Seriously, how many more versions of this guy do we need? Between 2012 and today, we’ve actually seen five different takes on the Batman universe! That includes Christopher Nolan’s The Dark Knight Rises, the DCEU’s Batfleck, Lego Batman, Joaquin Phoenix as the Joker, and now we have The Batman. I do admire these major blockbuster filmmakers trying to give different unique spins on the ancient character to better fit the times, but we already passed the point that says, “enough is enough!”
With the exception of most of the actors who played the Joker, the Batman universe has never been known for having particularly great acting, and this new addition in no way will stand out from the pack. The bad acting includes Colin Farrell hamming it up in that Penguin makeup, which even then isn’t as bad as the female actors, all of which are just the worst—particularly Zoë Kravitz and this actress playing her friend who speaks in an exaggerated foreign accent. There’s so much more focus on the camera tricks than the quality of the acting and nowhere is that more evident than in Robert Pattinson as the Batman, who doesn’t look too comfortable moving around in his bat suit. When not wearing that stupid costume, Robert Pattinson pulls out a reason to go shirtless in a scene for no reason other than to remind you of the type of movie you’re watching: The kind that isn’t about telling a story but about fanbase pandering. If there was a focus on story, then there wouldn’t be such miraculous plot conveniences that have been seen in every action movie ever, such as a bad guy running out of bullets at just the right moment, or a conveniently placed ramp thrown in for Batman to escape from an explosion in the nick of time.
Though to be fair, it is a nice character moment when Bruce Wayne addresses how he can’t save everyone, and it’s keen to see how the bad guys play that weakness of his to their advantage, but there’s no actual depth to his character beyond him referring to himself as “vengeance” and “the shadows.” Well, at least he has more depth than what Commissioner Gordon gets, which is none.
But I understand, most audiences only go to these types of movies for the cool factor, and gladly, it delivers in some of those respects. I think a lot of hardcore Batman fans will love the way the chilling sound design mixes Ave Maria into the musical score, especially in a scene where a sniper looks into one’s living room; it’s such a fine contrast between death and beauty that plays a crucial role in the entire movie. Then there’s the Riddler, who has his disturbing doses that are nearly as strong as what Heath Ledger did with the Joker; he wraps a victim’s entire head in duct tape one minute and sends someone a literal “thumb” drive the next. Then again, since this guy is now behind a mask and glasses while he overacts on a phone camera for most of the movie, you never know him as a multidimensional character. So he’s not as memorable as you would hope for.
Yet the action is some of the best you’ll ever see in a comic book movie. There’s such a powerful buildup to Batman’s intro that sets the tone for the adrenaline-heavy action scenes, which are full of shadows to craft the shape of each stunt actor. The overwhelming inky blackness genuinely improves the intensity of every fight scene, especially with the use of flames in a club fistfight, and when gunfire is used to create what appears to be a strobe light effect. The power to that is really all in the set designs—Wayne’s mansion is big and fancy, yet grim and colorless, to match how he views himself in that present moment. Then out in Gotham City, the streets intentionally look like Times Square as the streets are riddled with a creepy Halloween scene. The costumes are designed by the master of European period dramas Jacqueline Durran, and she now proves her versatility in her craft. It’s creepy to see everyone on the streets with their scary costumes, which opens up the opportunities for lots of burglaries.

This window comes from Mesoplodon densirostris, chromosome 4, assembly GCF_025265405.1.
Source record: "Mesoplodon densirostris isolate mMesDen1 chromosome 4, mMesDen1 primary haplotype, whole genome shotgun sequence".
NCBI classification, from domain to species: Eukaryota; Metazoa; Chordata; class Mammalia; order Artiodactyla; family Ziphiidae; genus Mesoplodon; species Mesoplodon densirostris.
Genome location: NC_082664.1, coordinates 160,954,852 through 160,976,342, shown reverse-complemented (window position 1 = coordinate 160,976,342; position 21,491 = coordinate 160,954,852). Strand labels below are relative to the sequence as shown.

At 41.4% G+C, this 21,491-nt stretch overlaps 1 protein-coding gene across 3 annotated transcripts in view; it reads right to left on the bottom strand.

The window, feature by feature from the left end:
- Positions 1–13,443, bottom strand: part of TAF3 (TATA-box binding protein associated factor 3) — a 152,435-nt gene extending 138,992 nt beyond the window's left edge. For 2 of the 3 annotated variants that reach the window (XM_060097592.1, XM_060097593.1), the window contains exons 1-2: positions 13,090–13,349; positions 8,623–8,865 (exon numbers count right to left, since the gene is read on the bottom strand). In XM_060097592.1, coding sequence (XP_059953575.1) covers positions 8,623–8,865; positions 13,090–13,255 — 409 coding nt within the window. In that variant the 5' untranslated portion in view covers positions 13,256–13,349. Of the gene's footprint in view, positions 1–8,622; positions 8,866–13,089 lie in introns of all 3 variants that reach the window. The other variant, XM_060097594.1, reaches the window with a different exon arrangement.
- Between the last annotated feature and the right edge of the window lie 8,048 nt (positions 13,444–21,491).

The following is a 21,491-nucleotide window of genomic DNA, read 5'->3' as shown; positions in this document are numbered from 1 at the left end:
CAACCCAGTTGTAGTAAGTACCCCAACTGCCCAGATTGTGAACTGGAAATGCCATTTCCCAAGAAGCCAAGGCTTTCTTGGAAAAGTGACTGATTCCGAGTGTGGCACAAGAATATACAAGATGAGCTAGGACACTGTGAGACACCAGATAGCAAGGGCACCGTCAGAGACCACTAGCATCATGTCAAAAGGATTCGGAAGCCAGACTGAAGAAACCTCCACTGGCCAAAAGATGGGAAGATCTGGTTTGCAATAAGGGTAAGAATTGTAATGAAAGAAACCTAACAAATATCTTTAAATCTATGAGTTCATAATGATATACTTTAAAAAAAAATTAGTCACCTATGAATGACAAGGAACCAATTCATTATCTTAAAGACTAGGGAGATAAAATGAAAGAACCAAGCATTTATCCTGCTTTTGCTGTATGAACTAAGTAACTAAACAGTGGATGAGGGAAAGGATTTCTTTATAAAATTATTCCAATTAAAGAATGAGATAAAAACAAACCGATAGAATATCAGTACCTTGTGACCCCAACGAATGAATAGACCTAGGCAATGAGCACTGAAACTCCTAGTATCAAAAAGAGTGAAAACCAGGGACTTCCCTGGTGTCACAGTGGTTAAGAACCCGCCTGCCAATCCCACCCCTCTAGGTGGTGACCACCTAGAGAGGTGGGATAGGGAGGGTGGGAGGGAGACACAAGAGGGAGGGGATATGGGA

If the direction, script, and acting were all done with the same amount of energy as the stunt choreography, then this movie would have truly become something special. However, a progressive Batman movie is apparently too much to ask for. You still get a scene where pervy Bruce spies on Selena Kyle as she undresses, and he ultimately still gets the girl for no apparent reason other than fan service. The technical components also can’t quite achieve genuine greatness due to the poor special effects, between the CGI bats and his flying squirrel cape (yes, you read that right). So as per the expected results of a well-received superhero movie, it’s one step forward, two steps backward.
Yeah, I get it, Batman is cool and angsty, he’s someone every boy and grown man wants to be like, but when that ideal vision of manhood today is virtually the same as it was back in 1989, clearly there’s a problem. I’m not denying that there’s passion put into The Batman, I’m not denying that Matt Reeves had a legitimate deeper reason for why he wanted to give his take on how the character should fit our times, but that passion went into the wrong places. Maybe if they started from the ground up and prioritized telling a good story that made sense, then there would have been a better reason for this reboot to exist, and to come out as soon as it did?
If there is a specific movie you’d like to see graded, or if you are interested in guest blogging for my site, please email me at Trevor@TrevorsViewOnHollywood.com for your recommendations.
Have a great weekend, and happy watching!